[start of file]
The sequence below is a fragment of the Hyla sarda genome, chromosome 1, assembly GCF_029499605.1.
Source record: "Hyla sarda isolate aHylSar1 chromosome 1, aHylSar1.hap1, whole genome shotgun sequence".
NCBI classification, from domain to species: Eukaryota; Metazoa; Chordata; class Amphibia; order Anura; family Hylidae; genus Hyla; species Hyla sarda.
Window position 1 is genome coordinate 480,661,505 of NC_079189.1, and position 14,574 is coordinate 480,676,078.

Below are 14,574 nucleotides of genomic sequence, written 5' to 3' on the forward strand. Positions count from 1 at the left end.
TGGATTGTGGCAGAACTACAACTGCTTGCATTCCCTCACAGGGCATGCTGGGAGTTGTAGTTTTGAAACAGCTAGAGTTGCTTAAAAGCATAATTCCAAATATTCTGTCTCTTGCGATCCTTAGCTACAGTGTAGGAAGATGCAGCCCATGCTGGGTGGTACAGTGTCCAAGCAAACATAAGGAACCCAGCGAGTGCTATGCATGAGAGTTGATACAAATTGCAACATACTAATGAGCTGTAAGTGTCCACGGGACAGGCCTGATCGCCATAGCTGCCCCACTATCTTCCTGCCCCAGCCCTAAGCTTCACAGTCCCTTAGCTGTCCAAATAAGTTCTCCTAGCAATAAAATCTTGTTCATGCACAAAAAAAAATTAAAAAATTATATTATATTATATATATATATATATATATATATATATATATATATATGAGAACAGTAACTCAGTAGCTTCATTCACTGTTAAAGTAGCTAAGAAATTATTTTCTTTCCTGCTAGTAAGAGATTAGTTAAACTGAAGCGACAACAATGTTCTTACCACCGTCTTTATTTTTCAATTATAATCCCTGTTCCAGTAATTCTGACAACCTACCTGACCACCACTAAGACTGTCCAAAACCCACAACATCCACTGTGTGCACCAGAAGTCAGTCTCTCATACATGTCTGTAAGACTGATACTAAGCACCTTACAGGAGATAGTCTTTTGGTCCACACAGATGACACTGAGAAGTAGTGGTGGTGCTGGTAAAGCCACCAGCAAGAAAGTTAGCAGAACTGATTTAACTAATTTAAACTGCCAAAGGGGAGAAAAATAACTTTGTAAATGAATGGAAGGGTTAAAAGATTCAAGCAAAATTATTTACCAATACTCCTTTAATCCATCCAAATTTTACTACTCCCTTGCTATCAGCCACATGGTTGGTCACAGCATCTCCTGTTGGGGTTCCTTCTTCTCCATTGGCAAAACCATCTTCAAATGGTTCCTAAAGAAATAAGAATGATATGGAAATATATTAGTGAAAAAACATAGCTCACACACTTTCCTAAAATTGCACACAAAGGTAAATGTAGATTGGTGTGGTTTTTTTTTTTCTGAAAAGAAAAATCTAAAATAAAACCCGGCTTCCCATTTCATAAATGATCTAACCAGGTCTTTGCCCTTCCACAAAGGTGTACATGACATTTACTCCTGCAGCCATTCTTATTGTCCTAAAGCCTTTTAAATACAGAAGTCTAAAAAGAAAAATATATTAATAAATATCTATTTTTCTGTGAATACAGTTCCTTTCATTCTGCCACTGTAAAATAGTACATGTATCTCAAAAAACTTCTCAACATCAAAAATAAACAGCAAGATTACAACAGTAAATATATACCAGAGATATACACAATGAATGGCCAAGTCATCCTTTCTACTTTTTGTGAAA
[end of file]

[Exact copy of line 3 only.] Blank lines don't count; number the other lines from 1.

NCBI classification, from domain to species: Eukaryota; Metazoa; Chordata; class Amphibia; order Anura; family Hylidae; genus Hyla; species Hyla sarda.